May 6, 2021

Feminist economist helps develop gender-sensitive entrepreneurship curricula

“Why do we need gender-specific entrepreneurship programmes?” The question is posed by feminist economist, Professor Sara Cantillon, Director of the Centre for Economic Justice and Professor of Economics and Gender at GCU Glasgow School for Business and Society.

The answer is that female entrepreneurs face several limitations with different gender-specific dimensions, including business motivations, limited access to finance and lack of relevant skills of the workforce. Professor Cantillon has been supporting SPARK to develop a gender-sensitive entrepreneurship curriculum with seven e-learning and blended-learning modules on gender equality, women’s economic empowerment, business development skills, and sustainable livelihoods.

Only 8.8% of companies in Turkey are founded by women

“I am truly delighted to have had the opportunity to work with SPARK in developing their training modules on entrepreneurship. There is minimal help available to women entrepreneurs in regions affected by crisis, conflict or displacement. SPARK’s innovative work in this area is inspiring especially in how they open up possibilities for women, vulnerable groups and young people to enter the labour market or access pathways to employment as entrepreneurs.”

Improving women’s employment has become a vital priority for Turkey, and other countries in Europe and Central Asia. In Turkey, a 2019 household labour force survey found that of all employed people (aged 15 and above) only 29.4% were women, compared to approximately 63% who were men. Similarly women-owned SMEs are underrepresented in the economy. Women entrepreneurs constitute just 8.8% of all businesses in Turkey, while the number is closer to 29% in Europe, according to KAGİDER (Women Entrepreneurs Association of Turkey). Many women are working in the informal economy and the quality of employment and working conditions are in critical need of improvement.

In Turkey, insufficient social services, registration issues for women in business, a gender-based pay gap, male-dominated labour fields, a lack of gender role models in decision-making processes and lack of gender-sensitive education tools, all culminate in an unfavourable environment for women entrepreneurs.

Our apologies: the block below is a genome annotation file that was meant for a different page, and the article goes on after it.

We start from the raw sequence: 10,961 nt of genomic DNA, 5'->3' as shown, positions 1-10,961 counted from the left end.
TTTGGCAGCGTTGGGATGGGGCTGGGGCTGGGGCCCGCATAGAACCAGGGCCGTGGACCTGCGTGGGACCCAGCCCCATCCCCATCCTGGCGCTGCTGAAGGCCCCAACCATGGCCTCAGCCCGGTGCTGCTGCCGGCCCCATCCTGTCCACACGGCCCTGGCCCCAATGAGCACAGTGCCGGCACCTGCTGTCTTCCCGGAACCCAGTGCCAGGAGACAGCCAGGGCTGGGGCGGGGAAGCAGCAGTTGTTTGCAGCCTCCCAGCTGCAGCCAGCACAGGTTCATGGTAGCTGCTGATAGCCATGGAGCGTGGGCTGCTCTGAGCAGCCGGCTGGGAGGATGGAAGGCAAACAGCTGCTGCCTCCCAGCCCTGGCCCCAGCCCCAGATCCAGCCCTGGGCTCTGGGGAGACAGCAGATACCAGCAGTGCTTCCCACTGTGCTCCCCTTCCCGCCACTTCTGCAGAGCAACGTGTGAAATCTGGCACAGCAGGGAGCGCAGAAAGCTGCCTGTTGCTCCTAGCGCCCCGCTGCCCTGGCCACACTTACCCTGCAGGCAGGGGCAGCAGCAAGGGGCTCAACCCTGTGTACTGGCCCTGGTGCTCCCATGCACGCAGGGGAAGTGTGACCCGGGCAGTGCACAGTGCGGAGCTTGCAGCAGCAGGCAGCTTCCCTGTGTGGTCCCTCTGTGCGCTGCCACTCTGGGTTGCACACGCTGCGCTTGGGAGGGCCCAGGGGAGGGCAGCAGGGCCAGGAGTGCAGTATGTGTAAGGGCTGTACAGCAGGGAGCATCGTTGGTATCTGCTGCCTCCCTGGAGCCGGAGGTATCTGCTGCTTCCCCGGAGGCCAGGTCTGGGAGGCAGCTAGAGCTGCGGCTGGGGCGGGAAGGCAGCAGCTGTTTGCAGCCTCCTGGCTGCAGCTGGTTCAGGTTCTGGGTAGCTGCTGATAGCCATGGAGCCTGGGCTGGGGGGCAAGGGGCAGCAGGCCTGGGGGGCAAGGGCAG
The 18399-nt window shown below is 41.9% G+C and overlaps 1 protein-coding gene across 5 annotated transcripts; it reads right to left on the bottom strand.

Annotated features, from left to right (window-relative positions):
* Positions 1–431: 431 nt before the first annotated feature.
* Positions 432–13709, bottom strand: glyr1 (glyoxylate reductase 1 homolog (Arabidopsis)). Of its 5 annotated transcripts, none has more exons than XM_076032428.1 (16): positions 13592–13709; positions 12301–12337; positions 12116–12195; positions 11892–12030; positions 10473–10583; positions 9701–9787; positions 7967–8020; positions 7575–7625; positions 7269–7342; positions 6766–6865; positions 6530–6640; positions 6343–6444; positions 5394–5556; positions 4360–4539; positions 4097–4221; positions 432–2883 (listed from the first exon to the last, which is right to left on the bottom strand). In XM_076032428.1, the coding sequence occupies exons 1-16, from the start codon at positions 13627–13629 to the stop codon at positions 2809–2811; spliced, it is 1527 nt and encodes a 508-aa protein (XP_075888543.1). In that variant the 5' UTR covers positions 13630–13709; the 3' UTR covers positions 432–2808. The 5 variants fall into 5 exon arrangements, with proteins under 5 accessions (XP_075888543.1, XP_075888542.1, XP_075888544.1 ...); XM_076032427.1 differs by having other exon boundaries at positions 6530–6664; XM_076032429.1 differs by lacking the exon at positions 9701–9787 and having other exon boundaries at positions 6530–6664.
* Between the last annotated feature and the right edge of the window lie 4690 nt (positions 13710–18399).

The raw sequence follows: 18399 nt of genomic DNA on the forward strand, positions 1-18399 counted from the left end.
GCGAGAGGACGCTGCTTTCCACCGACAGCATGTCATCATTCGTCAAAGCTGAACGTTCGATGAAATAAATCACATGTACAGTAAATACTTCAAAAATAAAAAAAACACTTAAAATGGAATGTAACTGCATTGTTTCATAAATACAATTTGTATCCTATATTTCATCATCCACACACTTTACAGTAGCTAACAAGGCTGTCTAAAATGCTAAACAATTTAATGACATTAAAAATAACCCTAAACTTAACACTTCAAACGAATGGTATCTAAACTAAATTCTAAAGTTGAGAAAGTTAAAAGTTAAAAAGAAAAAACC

In Central Asian countries, the situation has improved in recent years and the number of women-led businesses are growing. In the early 1990s, after the collapse of Soviet Union, women in business were likely to be sellers, or at best, beauty salon owners. Nowadays, women’s representation in employment has increased and diversified to new sectors such as agriculture, construction, tech and banking. Nonetheless, women-led business enterprises are smaller and are growing more slowly because women have lower start-up capital, and they often have traditional childcare and household responsibilities, a lack of business and entrepreneurial skills and prevailing prejudices in banks against the creditworthiness of women-led businesses.

Gender-sensitive entrepreneurship training by Viveka, SPARK's partner, for our Women Startup Programme with UN Women

Women entrepreneurs are still an untapped source of business and job creation in vulnerable economies, such as Turkey, Armenia, Azerbaijan, Georgia, Kosovo, Moldova and Kyrgyzstan. In collaboration with UN Women, SPARK is offering regional support to women entrepreneurs in these countries, whose businesses are vulnerable to the impacts of COVID-19. Currently, 65 women with business ideas and those with established businesses who wish to grow are enrolled in a five-week intensive online entrepreneurship training. Selected entrepreneurs will soon have access to four-week mentorship sessions

Following the advice of Professor Sara Cantillon, SPARK and our local partner, Viveka, are training these women entrepreneurs using gender-sensitive modules, with female guest speakers who are experienced entrepreneurs.

Ebru Borgman, founder of Terra Enterprise, an organic textiles company

“This programme has played a stimulatory role in our efforts to transition our business idea into an actionable plan”, says Ebru Borgman, a Turkish entrepreneur and founder of Terra Enterprise, an organic textiles company. “Sharing this opportunity with other women entrepreneurs, learning more about start-up oriented marketing and presentation, strategy, and business plans as well as our mentors’ guidance catered towards our specific needs and questions have especially been beneficial to us.”

In April, the online Women’s Entrepreneurship Expo 2021 by SPARK’s partner, UN Women, launched and hundreds of women entrepreneurs from 12 countries joined interactive and co-creation hubs, idea-generation sessions, business-pitching labs, a showcase marketplace of women-owned business ventures, networking and peer-learning opportunities. Now, some entrepreneurs are receiving mentoring support, where they will design, refine and test prototype business plans, and learn how to pitch their business ideas ahead of a competition. On Friday 21st May, they will have the chance to connect with national, multinational and global companies, business investors, mentors and other partners.

Sustainable economies and social development depend on women’s social, political and economic empowerment. Social enterprises have an important role to play in this. By bringing women entrepreneurs together, we encourage coordinated action on gender-based policy, education and access to funding, which help each country to achieve the sustainable development goals.

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